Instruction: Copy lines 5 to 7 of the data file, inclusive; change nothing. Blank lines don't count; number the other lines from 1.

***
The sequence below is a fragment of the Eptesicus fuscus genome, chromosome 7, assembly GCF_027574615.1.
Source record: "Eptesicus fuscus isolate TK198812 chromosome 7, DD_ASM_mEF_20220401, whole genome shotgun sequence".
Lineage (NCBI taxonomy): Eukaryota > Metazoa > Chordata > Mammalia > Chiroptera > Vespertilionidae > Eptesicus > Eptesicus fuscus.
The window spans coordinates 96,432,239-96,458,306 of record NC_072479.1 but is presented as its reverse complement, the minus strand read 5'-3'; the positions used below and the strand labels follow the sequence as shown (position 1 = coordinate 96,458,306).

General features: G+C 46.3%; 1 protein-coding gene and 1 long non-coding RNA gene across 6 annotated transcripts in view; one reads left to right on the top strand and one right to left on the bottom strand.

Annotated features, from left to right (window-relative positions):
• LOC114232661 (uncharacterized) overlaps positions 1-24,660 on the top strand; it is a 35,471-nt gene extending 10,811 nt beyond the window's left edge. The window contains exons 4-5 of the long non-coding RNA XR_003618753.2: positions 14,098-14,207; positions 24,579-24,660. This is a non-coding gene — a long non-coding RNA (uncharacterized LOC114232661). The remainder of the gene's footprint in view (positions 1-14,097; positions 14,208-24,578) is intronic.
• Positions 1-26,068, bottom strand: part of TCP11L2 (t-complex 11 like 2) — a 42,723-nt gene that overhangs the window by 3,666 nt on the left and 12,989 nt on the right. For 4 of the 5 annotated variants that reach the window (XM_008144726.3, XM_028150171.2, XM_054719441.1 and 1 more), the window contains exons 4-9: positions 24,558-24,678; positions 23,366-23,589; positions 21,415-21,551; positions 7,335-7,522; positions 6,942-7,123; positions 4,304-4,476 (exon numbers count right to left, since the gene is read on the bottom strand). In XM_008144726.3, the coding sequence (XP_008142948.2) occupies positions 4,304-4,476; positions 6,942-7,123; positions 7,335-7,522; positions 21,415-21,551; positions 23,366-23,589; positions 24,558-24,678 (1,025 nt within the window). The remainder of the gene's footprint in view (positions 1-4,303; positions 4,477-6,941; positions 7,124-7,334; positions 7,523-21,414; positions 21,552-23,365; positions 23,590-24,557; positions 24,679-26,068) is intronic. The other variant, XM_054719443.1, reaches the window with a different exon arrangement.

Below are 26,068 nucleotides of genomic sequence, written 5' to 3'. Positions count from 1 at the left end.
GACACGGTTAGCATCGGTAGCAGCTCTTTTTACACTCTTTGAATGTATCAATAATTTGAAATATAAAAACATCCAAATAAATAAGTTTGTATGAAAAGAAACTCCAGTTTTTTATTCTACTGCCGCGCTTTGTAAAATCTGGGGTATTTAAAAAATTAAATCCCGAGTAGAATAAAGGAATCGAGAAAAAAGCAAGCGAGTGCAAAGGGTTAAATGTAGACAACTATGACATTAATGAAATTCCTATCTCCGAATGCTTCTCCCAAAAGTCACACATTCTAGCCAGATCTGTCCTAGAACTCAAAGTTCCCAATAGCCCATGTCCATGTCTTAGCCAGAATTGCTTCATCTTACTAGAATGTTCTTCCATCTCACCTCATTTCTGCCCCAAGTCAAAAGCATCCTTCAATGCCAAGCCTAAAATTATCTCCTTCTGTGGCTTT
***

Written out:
General features: G+C 46.3%; 1 protein-coding gene and 1 long non-coding RNA gene across 6 annotated transcripts in view; one reads left to right on the top strand and one right to left on the bottom strand.

Annotated features, from left to right (window-relative positions):
• LOC114232661 (uncharacterized) overlaps positions 1-24,660 on the top strand; it is a 35,471-nt gene extending 10,811 nt beyond the window's left edge. The window contains exons 4-5 of the long non-coding RNA XR_003618753.2: positions 14,098-14,207; positions 24,579-24,660. This is a non-coding gene — a long non-coding RNA (uncharacterized LOC114232661). The remainder of the gene's footprint in view (positions 1-14,097; positions 14,208-24,578) is intronic.